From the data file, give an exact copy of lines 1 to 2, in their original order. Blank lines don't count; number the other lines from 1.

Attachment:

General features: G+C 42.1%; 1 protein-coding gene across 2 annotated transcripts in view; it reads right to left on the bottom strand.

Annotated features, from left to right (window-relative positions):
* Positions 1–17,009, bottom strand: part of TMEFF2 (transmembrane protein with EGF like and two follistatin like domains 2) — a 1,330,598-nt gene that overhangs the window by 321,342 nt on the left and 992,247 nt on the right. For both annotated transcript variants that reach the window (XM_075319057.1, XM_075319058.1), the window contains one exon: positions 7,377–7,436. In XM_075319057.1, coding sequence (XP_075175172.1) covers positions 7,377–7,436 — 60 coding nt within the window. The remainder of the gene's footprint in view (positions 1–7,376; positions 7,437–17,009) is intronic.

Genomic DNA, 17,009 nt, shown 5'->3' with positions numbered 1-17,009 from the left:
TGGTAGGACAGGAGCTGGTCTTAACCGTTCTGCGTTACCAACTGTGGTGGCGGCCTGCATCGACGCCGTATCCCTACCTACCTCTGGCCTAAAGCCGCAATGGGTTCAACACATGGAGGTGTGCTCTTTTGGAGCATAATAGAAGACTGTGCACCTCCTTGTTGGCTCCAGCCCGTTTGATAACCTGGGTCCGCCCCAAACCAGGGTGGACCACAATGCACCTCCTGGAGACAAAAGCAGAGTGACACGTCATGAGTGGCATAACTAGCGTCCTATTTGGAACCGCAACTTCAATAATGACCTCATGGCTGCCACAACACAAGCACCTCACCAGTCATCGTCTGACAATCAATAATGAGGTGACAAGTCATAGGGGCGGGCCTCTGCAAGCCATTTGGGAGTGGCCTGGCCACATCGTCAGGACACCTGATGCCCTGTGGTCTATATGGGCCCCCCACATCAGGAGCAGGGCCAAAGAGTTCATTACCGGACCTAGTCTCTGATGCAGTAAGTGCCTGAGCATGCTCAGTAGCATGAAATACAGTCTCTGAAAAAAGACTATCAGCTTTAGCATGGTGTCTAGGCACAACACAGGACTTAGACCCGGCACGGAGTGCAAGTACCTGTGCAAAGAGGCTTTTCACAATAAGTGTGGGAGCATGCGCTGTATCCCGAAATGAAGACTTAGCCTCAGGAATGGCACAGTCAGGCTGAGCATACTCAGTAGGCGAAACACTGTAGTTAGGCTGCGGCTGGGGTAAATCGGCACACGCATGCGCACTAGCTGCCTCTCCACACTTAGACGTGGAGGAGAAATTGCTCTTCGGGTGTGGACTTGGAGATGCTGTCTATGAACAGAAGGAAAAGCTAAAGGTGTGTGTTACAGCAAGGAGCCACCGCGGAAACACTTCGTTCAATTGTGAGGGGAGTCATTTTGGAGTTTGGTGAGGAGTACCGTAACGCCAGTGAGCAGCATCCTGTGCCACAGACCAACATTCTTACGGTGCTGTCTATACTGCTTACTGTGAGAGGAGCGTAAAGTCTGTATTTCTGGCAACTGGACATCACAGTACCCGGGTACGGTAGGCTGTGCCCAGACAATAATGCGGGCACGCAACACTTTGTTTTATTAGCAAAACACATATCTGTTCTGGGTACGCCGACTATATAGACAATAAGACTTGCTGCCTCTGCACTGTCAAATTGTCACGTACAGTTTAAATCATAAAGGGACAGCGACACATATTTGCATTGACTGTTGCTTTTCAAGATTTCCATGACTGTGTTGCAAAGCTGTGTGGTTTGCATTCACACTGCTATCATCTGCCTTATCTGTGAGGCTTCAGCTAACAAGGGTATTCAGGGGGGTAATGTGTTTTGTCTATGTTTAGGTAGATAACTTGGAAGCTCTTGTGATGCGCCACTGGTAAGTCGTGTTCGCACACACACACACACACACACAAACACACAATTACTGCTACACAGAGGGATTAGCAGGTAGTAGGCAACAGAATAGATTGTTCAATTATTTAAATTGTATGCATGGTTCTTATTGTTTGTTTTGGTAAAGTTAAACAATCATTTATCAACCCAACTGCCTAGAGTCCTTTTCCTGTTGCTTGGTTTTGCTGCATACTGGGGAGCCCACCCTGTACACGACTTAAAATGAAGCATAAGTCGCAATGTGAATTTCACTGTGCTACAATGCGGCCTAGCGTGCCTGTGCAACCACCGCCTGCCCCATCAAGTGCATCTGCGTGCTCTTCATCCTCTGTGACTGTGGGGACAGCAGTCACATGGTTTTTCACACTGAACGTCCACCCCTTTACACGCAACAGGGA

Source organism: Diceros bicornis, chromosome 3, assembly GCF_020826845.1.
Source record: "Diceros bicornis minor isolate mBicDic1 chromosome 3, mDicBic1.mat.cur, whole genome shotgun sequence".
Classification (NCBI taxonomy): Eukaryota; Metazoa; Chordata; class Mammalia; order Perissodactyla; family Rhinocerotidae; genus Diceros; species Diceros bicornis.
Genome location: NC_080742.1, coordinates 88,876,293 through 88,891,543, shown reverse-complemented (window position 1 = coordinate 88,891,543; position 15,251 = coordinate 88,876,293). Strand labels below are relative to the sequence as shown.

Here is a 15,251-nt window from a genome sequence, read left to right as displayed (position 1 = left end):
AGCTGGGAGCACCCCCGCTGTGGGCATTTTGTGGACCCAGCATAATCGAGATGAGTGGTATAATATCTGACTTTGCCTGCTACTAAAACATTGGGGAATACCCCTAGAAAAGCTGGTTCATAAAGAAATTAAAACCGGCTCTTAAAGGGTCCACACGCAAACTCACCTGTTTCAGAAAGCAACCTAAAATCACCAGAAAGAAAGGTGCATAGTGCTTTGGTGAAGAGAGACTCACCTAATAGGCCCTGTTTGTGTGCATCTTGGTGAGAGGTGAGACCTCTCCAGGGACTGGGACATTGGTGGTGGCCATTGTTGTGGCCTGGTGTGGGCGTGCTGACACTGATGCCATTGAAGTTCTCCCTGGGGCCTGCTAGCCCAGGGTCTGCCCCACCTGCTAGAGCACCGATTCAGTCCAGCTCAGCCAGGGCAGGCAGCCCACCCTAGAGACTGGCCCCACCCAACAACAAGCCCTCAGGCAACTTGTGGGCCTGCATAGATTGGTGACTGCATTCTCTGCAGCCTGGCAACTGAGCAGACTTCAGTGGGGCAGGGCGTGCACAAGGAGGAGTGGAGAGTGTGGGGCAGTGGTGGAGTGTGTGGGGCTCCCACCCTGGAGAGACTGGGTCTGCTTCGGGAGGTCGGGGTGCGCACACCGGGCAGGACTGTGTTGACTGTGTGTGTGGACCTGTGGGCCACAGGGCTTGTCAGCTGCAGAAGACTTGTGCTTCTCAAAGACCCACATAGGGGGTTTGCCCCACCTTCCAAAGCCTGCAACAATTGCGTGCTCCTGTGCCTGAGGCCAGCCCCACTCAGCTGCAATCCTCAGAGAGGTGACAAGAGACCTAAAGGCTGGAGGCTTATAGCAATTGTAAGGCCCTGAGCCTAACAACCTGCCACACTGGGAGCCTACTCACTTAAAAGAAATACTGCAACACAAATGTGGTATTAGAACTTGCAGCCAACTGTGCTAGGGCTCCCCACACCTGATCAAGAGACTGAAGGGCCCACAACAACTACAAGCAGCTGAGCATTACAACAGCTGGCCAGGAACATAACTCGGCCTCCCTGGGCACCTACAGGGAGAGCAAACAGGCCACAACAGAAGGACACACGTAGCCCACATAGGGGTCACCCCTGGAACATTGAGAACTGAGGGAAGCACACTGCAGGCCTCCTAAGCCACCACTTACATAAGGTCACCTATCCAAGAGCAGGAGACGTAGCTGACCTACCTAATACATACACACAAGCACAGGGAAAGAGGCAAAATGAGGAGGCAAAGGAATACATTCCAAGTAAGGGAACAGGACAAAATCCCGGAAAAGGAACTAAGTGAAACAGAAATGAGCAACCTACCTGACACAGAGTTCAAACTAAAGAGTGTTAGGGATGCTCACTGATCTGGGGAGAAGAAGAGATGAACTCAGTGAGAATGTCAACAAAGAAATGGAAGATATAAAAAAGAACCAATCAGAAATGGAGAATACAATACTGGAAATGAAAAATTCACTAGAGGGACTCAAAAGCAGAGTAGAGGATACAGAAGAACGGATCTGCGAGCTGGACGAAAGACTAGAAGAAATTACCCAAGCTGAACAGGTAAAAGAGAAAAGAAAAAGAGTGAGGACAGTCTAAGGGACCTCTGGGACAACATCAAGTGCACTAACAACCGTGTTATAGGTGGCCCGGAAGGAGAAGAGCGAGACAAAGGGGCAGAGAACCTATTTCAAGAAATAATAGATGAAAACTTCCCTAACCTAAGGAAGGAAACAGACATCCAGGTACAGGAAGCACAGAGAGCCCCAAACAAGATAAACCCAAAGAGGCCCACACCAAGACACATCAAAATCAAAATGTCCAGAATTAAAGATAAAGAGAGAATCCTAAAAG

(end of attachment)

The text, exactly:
General features: G+C 42.1%; 1 protein-coding gene across 2 annotated transcripts in view; it reads right to left on the bottom strand.

Annotated features, from left to right (window-relative positions):